In the arena

In athletics, legions of Hall of Famers:  golf, baseball, football, basketball, hockey, tennis, track, horse-racing, plus golden Olympians and the NFL’s founding commissioner (and his gubernatorial brother).  An Eisenhower favorite, Merion East’s ravines and shaggy rough anoint amateur Nicklaus, and host epic majors won by Jones, Hogan, and Trevino; the U.S. Open returns in 2013, humbling Tiger and Lefty, while an English Rose blossoms.  Wimbledon champions ply grass courts, as does U.S. Army Lieutenant Arthur Ashe, on leave from duty at West Point.  Proud, unbowed Muhammad Ali — religious dissenter, stripped of his heavyweight belt — fights in court for right to re-enter the ring, while residing quietly in Overbrook.  NFL Films hatches and rehearses at a Lancaster Avenue prep school.  Phenom Kobe, a true native son returned, leads the Aces to a state hoops crown before vaulting straight to the NBA.  Devon Horse Show dressage, squash, cricket, polo — area (blue) bloodlines also inhabit a more rarefied sporting strata.

American tapestry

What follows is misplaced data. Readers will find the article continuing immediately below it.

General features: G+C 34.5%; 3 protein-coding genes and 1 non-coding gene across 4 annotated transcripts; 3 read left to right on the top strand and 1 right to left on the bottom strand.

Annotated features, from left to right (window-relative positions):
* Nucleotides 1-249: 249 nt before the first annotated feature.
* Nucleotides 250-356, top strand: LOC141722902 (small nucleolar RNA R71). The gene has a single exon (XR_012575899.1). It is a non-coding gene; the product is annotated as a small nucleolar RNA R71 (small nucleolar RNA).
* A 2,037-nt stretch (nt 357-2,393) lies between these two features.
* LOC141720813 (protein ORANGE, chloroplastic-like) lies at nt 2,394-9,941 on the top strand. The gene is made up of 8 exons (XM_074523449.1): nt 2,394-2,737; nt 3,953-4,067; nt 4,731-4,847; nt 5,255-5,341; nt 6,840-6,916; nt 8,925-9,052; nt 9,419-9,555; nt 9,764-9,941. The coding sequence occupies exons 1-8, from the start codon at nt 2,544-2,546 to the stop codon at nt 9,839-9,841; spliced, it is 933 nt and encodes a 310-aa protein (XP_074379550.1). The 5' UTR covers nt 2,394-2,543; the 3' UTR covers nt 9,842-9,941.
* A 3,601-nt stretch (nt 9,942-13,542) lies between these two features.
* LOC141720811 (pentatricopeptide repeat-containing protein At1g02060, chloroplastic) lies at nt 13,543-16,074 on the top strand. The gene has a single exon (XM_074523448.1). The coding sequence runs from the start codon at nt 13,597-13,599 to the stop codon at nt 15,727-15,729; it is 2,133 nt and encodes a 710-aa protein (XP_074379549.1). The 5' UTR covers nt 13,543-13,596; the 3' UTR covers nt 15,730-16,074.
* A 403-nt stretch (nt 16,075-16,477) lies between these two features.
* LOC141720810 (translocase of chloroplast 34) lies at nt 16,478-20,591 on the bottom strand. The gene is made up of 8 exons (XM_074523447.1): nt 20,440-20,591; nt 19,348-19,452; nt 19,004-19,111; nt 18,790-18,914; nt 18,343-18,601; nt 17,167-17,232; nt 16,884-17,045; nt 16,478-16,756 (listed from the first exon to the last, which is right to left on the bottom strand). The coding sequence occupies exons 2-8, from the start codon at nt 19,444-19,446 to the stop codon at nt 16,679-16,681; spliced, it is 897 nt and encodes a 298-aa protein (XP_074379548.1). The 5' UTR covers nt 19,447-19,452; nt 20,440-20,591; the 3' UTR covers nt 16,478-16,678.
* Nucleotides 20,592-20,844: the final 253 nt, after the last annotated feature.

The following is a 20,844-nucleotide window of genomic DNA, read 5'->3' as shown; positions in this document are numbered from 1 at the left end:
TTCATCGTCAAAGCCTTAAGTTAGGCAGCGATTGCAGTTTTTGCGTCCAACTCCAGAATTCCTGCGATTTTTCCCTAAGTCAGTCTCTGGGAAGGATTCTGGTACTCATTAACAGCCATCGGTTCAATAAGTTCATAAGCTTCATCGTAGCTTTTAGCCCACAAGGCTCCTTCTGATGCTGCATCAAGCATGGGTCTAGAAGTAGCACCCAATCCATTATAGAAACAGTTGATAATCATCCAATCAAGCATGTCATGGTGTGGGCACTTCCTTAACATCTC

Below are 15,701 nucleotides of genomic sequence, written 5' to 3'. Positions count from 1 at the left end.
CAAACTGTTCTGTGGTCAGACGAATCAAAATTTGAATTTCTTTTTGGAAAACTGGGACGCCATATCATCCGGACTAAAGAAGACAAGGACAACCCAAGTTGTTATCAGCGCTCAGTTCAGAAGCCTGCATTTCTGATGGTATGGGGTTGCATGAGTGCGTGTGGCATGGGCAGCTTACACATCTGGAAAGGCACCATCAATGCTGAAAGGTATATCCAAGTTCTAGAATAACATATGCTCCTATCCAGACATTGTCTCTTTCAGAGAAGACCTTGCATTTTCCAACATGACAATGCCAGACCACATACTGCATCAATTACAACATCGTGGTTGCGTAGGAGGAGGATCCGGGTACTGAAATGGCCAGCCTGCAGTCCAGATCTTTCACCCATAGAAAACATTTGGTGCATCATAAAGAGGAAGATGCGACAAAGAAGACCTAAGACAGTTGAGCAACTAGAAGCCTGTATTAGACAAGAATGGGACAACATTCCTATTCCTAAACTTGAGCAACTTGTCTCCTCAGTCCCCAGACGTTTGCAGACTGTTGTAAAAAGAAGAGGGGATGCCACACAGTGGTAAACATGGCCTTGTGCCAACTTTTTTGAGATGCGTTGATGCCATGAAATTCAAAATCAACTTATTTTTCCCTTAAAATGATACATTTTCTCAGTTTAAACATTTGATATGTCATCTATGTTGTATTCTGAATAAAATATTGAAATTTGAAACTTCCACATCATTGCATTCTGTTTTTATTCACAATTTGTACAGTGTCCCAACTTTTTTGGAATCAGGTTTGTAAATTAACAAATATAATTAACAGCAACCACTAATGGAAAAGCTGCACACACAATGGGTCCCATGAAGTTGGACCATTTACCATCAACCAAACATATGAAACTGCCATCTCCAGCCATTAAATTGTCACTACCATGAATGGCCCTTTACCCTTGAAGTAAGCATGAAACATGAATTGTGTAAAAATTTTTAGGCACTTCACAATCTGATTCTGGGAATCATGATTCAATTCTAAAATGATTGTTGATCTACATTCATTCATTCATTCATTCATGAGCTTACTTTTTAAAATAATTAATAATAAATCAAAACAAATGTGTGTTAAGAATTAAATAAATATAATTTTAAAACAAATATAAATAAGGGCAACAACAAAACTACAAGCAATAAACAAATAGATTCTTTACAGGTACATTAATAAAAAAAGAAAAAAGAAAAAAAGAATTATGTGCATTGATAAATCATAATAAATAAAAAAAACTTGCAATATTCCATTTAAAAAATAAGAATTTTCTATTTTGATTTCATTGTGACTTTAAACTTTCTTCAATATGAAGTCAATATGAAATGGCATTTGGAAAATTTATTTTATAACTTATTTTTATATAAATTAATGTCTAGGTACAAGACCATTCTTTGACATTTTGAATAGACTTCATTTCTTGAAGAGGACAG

Across the ages, across every facet of human enterprise, world-class achievers spring from this very landscape, on the periphery of William Penn’s Greene Countrie Towne.  Some are born and bred; others are drawn by the freedoms, the capital, the schools.  Redemptioners, abolitionists, Quaker whip-hands, religious refugees, inimical Tories, free women of color, oil barons, civil rights leaders, all players in America’s serial drama.  Represented on this profuse continuum, this remarkable corner of the global stage:  Lenni Lenape, Dutch, Finn, Swede, Angolan, English, Welsh, Six Nations, German, French, Scot, Acadian, Irish, Albanian, Italian, Ojibwa, Japanese, Hmong, Vietnamese, South Asian, and more.  Distilled, compact, the Welsh Tract is a New World tableau in miniature.